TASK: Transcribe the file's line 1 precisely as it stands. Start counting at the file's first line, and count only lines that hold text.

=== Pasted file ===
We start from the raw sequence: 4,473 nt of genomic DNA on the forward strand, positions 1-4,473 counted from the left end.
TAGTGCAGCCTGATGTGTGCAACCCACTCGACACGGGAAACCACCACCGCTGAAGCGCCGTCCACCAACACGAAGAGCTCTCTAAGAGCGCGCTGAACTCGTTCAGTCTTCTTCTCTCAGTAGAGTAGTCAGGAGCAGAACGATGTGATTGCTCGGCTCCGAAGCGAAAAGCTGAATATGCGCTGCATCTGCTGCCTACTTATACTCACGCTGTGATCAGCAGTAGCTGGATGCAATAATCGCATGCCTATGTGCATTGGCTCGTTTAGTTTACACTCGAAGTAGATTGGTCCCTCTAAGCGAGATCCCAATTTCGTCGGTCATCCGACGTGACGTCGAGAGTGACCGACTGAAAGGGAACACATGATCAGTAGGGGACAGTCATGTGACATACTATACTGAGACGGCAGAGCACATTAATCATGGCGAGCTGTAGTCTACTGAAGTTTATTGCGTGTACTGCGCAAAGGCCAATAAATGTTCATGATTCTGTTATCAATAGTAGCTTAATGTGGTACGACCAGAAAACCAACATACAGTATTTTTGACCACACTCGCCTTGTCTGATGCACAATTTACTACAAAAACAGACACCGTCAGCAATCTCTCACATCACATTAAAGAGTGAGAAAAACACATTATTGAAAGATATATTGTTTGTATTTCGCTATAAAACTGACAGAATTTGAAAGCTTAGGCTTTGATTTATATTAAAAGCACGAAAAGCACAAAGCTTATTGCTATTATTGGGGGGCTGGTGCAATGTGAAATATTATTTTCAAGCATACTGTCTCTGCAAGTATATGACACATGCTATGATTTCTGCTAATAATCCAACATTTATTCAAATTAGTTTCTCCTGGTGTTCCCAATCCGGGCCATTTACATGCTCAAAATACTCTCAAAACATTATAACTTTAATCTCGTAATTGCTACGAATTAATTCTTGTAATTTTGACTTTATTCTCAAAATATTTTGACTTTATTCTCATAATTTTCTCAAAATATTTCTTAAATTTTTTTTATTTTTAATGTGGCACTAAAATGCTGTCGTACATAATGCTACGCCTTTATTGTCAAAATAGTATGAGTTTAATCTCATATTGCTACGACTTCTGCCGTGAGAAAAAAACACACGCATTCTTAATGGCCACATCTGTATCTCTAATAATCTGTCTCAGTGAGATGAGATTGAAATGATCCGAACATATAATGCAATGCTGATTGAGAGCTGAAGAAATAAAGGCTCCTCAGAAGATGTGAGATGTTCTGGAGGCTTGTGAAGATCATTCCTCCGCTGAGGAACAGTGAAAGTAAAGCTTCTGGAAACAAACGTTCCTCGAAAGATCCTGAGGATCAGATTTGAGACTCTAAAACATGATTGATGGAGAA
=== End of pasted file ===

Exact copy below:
We start from the raw sequence: 4,473 nt of genomic DNA on the forward strand, positions 1-4,473 counted from the left end.